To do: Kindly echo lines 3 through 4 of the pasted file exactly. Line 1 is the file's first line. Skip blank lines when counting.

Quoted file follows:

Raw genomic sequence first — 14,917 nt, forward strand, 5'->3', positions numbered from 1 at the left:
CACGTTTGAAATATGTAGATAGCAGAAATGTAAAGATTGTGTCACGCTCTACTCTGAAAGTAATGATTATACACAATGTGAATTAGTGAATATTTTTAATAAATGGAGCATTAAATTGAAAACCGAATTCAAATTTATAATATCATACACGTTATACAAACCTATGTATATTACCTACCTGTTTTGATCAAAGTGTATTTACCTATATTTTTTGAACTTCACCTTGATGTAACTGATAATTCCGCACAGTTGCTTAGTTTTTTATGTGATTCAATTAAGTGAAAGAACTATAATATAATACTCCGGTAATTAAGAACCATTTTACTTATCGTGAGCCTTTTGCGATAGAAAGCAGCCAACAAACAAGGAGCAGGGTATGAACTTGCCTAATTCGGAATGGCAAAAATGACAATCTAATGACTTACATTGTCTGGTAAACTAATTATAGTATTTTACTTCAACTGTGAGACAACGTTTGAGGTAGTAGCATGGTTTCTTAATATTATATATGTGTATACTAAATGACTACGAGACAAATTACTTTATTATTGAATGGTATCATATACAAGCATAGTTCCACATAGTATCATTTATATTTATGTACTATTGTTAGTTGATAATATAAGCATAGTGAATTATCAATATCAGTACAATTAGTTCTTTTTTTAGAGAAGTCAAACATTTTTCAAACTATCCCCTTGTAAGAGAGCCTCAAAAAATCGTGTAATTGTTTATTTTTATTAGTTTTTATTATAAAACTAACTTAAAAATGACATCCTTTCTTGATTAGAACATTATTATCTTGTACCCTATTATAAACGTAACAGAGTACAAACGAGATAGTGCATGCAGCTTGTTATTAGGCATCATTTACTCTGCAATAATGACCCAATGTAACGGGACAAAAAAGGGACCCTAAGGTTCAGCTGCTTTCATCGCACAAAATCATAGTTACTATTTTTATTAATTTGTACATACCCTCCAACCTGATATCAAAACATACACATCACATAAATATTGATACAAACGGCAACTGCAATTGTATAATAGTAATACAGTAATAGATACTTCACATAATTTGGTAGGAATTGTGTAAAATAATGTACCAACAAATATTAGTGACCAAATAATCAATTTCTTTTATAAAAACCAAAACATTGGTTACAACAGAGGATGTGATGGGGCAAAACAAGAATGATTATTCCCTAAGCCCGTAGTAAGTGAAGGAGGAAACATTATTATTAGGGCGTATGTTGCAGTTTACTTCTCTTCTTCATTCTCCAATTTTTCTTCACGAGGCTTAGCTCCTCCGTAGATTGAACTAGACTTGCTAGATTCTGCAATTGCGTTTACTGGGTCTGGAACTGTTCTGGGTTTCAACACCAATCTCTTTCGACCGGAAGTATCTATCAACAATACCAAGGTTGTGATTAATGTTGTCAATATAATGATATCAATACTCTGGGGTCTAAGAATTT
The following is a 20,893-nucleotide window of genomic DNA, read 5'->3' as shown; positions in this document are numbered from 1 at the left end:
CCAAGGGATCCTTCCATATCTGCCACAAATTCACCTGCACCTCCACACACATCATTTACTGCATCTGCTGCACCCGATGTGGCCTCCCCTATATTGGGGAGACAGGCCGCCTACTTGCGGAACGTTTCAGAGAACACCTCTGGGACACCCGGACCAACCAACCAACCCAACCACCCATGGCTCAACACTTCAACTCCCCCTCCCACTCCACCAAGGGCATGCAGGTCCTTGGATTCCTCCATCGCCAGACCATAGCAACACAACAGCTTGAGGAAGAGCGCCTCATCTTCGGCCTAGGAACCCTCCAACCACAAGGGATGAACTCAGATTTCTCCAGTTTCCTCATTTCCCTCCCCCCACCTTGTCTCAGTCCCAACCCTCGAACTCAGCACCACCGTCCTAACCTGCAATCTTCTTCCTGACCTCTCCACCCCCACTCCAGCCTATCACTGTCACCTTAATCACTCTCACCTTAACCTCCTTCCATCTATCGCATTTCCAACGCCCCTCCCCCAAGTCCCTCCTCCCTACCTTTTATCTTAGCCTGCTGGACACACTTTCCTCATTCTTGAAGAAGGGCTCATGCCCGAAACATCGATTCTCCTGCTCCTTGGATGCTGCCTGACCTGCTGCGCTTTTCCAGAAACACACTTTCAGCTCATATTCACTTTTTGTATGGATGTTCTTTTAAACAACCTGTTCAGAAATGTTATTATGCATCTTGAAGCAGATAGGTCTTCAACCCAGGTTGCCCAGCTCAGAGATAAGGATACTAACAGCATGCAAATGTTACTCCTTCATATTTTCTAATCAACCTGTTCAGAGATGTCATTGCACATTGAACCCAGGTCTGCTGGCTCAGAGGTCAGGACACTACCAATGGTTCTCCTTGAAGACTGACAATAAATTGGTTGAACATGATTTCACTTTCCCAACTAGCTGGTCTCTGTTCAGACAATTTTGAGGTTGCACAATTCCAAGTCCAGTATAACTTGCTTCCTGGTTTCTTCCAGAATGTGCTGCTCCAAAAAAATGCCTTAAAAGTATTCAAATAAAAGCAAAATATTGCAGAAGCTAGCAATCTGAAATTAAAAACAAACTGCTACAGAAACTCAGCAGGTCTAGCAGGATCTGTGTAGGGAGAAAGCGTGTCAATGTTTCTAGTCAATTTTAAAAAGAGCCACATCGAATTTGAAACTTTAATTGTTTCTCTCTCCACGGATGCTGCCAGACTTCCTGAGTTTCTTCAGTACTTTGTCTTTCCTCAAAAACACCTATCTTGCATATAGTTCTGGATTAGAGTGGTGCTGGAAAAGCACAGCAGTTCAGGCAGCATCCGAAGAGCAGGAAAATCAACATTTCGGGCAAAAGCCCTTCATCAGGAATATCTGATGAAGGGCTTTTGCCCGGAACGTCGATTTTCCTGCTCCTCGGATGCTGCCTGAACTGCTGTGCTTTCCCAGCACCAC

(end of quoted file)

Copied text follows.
The following is a 20,893-nucleotide window of genomic DNA, read 5'->3' as shown; positions in this document are numbered from 1 at the left end:
CCAAGGGATCCTTCCATATCTGCCACAAATTCACCTGCACCTCCACACACATCATTTACTGCATCTGCTGCACCCGATGTGGCCTCCCCTATATTGGGGAGACAGGCCGCCTACTTGCGGAACGTTTCAGAGAACACCTCTGGGACACCCGGACCAACCAACCAACCCAACCACCCATGGCTCAACACTTCAACTCCCCCTCCCACTCCACCAAGGGCATGCAGGTCCTTGGATTCCTCCATCGCCAGACCATAGCAACACAACAGCTTGAGGAAGAGCGCCTCATCTTCGGCCTAGGAACCCTCCAACCACAAGGGATGAACTCAGATTTCTCCAGTTTCCTCATTTCCCTCCCCCCACCTTGTCTCAGTCCCAACCCTCGAACTCAGCACCACCGTCCTAACCTGCAATCTTCTTCCTGACCTCTCCACCCCCACTCCAGCCTATCACTGTCACCTTAATCACTCTCACCTTAACCTCCTTCCATCTATCGCATTTCCAACGCCCCTCCCCCAAGTCCCTCCTCCCTACCTTTTATCTTAGCCTGCTGGACACACTTTCCTCATTCTTGAAGAAGGGCTCATGCCCGAAACATCGATTCTCCTGCTCCTTGGATGCTGCCTGACCTGCTGCGCTTTTCCAGAAACACACTTTCAGCTCATATTCACTTTTTGTATGGATGTTCTTTTAAACAACCTGTTCAGAAATGTTATTATGCATCTTGAAGCAGATAGGTCTTCAACCCAGGTTGCCCAGCTCAGAGATAAGGATACTAACAGCATGCAAATGTTACTCCTTCATATTTTCTAATCAACCTGTTCAGAGATGTCATTGCACATTGAACCCAGGTCTGCTGGCTCAGAGGTCAGGACACTACCAATGGTTCTCCTTGAAGACTGACAATAAATTGGTTGAACATGATTTCACTTTCCCAACTAGCTGGTCTCTGTTCAGACAATTTTGAGGTTGCACAATTCCAAGTCCAGTATAACTTGCTTCCTGGTTTCTTCCAGAATGTGCTGCTCCAAAAAAATGCCTTAAAAGTATTCAAATAAAAGCAAAATATTGCAGAAGCTAGCAATCTGAAATTAAAAACAAACTGCTACAGAAACTCAGCAGGTCTAGCAGGATCTGTGTAGGGAGAAAGCGTGTCAATGTTTCTAGTCAATTTTAAAAAGAGCCACATCGAATTTGAAACTTTAATTGTTTCTCTCTCCACGGATGCTGCCAGACTTCCTGAGTTTCTTCAGTACTTTGTCTTTCCTCAAAAACACCTATCTTGCATATAGTTCTGGATTAGAGTGGTGCTGGAAAAGCACAGCAGTTCAGGCAGCATCCGAAGAGCAGGAAAATCAACATTTCGGGCAAAAGCCCTTCATCAGGAATATCTGATGAAGGGCTTTTGCCCGGAACGTCGATTTTCCTGCTCCTCGGATGCTGCCTGAACTGCTGTGCTTTCCCAGCACCAC